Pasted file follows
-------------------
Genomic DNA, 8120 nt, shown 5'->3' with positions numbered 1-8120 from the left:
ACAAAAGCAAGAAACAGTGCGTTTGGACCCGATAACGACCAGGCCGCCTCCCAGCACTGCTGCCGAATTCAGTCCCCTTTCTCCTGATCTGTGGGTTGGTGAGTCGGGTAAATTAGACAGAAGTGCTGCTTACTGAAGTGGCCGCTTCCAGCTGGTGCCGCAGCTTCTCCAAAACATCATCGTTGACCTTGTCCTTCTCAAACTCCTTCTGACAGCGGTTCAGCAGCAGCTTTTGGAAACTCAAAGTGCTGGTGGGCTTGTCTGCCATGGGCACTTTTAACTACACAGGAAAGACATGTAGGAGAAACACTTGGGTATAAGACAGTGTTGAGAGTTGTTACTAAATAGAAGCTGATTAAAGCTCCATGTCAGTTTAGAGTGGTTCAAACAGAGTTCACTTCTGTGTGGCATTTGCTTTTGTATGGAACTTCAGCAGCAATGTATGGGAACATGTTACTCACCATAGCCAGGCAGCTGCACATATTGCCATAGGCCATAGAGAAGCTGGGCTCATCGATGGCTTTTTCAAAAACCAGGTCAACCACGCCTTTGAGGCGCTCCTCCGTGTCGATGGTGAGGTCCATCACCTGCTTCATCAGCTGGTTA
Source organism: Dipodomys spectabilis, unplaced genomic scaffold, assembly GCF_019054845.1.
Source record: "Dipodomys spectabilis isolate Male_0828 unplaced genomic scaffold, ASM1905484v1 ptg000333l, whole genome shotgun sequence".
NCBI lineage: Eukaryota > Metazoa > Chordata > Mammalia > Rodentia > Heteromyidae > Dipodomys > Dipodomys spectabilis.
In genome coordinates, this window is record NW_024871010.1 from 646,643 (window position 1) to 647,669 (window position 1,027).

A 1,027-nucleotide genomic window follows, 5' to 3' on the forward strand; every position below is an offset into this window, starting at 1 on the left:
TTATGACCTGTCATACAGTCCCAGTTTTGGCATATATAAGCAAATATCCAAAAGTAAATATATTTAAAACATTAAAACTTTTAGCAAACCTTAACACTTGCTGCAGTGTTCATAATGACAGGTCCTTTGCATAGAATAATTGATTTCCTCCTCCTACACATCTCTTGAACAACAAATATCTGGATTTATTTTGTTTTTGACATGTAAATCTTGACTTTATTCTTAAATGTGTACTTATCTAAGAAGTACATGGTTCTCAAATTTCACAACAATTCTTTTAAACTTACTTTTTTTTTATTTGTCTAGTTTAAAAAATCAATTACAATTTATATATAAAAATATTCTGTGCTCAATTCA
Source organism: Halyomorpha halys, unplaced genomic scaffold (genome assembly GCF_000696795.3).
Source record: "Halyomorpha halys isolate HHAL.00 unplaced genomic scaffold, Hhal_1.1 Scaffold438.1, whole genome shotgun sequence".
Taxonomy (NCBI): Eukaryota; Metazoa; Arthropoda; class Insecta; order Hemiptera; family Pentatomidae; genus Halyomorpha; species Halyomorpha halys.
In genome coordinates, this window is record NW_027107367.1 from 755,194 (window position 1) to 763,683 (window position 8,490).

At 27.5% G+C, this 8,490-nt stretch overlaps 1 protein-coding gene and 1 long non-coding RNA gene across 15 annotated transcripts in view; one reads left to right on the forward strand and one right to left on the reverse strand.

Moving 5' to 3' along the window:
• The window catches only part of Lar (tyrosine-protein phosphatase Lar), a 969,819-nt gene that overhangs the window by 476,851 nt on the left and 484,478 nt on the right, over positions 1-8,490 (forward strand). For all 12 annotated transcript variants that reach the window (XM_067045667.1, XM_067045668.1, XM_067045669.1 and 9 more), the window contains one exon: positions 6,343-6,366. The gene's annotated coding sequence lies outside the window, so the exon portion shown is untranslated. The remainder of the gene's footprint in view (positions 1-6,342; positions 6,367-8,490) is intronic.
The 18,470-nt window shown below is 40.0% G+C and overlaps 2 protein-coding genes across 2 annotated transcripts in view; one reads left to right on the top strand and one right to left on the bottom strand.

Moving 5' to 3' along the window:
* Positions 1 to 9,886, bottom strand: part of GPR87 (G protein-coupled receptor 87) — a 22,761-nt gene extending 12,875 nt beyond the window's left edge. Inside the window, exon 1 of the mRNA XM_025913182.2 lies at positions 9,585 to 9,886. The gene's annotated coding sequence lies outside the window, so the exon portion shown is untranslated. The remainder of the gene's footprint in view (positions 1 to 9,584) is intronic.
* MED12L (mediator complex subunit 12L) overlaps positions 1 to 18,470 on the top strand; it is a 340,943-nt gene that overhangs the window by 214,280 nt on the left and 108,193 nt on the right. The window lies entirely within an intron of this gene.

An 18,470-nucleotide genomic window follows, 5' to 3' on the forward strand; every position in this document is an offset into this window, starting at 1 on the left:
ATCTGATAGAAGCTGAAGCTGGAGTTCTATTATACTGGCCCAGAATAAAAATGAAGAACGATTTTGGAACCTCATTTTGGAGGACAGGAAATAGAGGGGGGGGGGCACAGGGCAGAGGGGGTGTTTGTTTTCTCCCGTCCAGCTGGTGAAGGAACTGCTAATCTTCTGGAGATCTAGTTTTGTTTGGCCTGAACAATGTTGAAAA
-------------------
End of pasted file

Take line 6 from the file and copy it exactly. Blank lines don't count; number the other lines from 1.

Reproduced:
In genome coordinates, this window is record NW_024871010.1 from 646,643 (window position 1) to 647,669 (window position 1,027).